The royal account books reveal that in 1707, the Master of the Great Wardrobe was given £24 10s to purchase “umbrellas for the Maids of Honour.”

Perhaps in no other reign was the relationship of the bedchamber ladies and the monarch so closely scrutinised, or their political powers—real or presumed—so discussed. Sarah, through her firm—some might even say bullying—management of the Queen, soon put herself out of favour. And it was her own cousin Abigail Masham, neé Hill, who supplanted her as Anne’s caretaker and Keeper of the Privy Purse. But because she was a mere “Mrs,” and of a lower class, she couldnt have Sarahs position of Groom of the Stole. It was bestowed upon the extremely aristocratic Duchess of Somerset, who had served at court for many a year and whom Anne greatly respected.

Sarah embarked on her long career at court in the 1670s as a maid of honour to Anne Hyde, Duchess of York, and it lasted till her dismissal in the early days of 1711. Her history demonstrates the heights to which a determined female could climb—and also how she could descend, on losing the royal favour.


Margaret Porter is the award-winning and bestselling author of twelve period novels, nonfiction and poetry. Lady Diana de Vere's association with Queen Mary's court is featured in A Pledge of Better Times, her highly acclaimed novel of 17th century courtiers the 1st Duke and Duchess of St. Albans (available in trade paperback and ebook). Margaret studied British history in the UK and the US. As historian, her areas of speciality are social, theatrical, and garden history of the 17th and 18th centuries, royal courts, and portraiture. A former actress, she gave up the stage and screen to devote herself to fiction writing, travel, and her rose gardens.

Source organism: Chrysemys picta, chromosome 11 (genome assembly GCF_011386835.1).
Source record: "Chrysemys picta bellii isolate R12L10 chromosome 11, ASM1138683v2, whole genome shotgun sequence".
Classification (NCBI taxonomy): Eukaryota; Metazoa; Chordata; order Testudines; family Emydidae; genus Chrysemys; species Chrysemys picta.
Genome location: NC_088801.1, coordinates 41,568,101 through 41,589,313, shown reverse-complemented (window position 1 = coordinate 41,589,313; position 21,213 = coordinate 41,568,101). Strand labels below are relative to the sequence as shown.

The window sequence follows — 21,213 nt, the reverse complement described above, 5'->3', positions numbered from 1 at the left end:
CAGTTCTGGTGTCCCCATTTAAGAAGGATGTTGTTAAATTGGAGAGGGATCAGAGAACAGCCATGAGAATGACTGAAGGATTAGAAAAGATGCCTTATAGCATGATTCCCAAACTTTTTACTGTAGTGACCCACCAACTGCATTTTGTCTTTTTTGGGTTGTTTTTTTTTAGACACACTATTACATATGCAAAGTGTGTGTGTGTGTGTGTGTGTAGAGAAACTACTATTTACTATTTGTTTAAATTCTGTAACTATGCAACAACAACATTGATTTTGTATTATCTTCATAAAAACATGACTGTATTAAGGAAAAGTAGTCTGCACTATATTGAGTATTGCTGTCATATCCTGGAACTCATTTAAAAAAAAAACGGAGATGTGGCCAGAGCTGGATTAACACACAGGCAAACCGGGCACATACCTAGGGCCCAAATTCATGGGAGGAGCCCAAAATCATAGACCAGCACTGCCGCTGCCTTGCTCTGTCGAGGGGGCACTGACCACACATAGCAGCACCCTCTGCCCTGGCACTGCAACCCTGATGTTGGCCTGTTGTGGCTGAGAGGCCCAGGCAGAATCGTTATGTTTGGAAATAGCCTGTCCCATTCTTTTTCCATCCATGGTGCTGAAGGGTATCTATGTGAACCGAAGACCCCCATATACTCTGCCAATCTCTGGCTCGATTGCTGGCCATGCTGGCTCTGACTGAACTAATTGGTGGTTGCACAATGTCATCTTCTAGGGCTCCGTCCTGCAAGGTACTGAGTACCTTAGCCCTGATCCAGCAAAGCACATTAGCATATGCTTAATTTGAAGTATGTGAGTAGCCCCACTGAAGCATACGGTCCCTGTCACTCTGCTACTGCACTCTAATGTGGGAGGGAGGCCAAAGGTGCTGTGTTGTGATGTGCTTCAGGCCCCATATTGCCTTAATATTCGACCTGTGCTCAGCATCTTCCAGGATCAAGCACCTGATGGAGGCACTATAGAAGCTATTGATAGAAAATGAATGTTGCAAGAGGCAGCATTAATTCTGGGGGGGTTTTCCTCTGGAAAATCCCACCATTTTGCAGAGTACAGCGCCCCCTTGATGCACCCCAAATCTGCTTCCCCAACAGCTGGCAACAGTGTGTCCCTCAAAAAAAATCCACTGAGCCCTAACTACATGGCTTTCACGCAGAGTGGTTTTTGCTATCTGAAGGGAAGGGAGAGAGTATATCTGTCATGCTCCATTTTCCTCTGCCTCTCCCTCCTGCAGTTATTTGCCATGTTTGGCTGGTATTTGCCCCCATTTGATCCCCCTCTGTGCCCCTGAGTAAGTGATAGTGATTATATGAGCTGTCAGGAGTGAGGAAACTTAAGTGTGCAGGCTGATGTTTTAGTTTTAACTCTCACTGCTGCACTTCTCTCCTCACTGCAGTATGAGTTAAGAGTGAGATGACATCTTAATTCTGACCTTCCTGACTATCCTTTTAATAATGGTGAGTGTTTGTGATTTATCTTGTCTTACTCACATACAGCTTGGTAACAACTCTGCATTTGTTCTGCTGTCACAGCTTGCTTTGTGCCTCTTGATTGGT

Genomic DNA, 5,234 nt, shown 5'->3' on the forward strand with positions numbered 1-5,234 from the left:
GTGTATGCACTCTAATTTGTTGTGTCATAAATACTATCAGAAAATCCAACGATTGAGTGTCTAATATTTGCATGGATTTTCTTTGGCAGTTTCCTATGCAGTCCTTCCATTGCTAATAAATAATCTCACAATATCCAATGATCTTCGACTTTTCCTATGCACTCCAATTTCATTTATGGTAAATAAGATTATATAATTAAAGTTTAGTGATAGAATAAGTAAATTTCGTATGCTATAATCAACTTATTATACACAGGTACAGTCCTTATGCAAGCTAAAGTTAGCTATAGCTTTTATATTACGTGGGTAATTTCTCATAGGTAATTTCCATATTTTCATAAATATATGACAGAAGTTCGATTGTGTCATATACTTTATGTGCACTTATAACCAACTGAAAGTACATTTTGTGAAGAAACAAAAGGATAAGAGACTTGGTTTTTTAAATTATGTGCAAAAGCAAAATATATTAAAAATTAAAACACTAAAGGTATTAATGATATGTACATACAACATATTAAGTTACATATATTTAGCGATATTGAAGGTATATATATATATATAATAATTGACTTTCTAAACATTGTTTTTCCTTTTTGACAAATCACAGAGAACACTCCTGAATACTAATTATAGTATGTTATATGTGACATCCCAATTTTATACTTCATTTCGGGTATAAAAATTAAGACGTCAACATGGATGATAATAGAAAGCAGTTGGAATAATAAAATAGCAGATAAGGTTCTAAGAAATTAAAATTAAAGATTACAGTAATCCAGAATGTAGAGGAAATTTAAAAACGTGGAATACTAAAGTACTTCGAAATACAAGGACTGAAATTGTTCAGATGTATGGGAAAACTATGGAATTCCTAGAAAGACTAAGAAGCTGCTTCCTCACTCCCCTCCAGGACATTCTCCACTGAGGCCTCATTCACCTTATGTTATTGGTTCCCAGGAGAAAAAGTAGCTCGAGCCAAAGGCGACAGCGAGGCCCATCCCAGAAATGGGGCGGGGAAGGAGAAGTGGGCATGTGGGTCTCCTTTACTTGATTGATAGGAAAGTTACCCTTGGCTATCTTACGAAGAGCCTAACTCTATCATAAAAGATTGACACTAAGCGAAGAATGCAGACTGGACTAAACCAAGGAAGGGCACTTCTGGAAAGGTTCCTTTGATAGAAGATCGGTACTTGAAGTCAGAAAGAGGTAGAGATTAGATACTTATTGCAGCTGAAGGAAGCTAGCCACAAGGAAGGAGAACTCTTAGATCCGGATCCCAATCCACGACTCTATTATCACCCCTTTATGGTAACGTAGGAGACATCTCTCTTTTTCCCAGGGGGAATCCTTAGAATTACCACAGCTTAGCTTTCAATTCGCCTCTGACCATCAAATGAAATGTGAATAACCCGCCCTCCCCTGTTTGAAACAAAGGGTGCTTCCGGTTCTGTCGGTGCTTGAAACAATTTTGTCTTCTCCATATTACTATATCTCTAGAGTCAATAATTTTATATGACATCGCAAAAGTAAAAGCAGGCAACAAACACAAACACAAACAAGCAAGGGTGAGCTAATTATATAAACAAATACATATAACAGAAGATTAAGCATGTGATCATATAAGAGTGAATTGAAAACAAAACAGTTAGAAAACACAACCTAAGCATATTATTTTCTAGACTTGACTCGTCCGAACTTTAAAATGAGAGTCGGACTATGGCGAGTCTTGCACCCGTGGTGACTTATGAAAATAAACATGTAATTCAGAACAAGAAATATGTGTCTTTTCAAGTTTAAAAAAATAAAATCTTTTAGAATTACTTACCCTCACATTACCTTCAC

1. Sarah was really a difficult woman who was so confident she did not notice she was being replaced with someone less confrontational. It cost her husband a decisive victory that might have changed the course of history. In later life even her own daughters did not speak to her for prolonged periods. And I still find her fascinating.

    1. She certainly tested the duke's patience at times, and indeed, her behaviour adversely affected his later military career. She was very much her own worst enemy, and the same can be said of Queen Anne as well. Sarah is indeed a most fascinating and complex character--and so convinced that her motives were good. Ultimately, she wasn't very wise in her dealings with royalty!

  2. I really enjoyed this article - it reacquainted me with Sarah, a lady who I got to know during my 'A' level days

    1. Thanks very much indeed, Annie. So glad you enjoyed the piece!

  3. Dear Margaret Porter,
    I was wondering which sources you have used for this blogpost! I am doing a research on maids of honour at the Stuart Court and am lacking a few sources for my research essay.
    Thank you!

  4. Happy to help, but first I must locate my reference file for this blog post. In the meantime, please send a message via my website--be sure to include your email and any questions. Thanks for your enquiry! You'll find the email link atop this page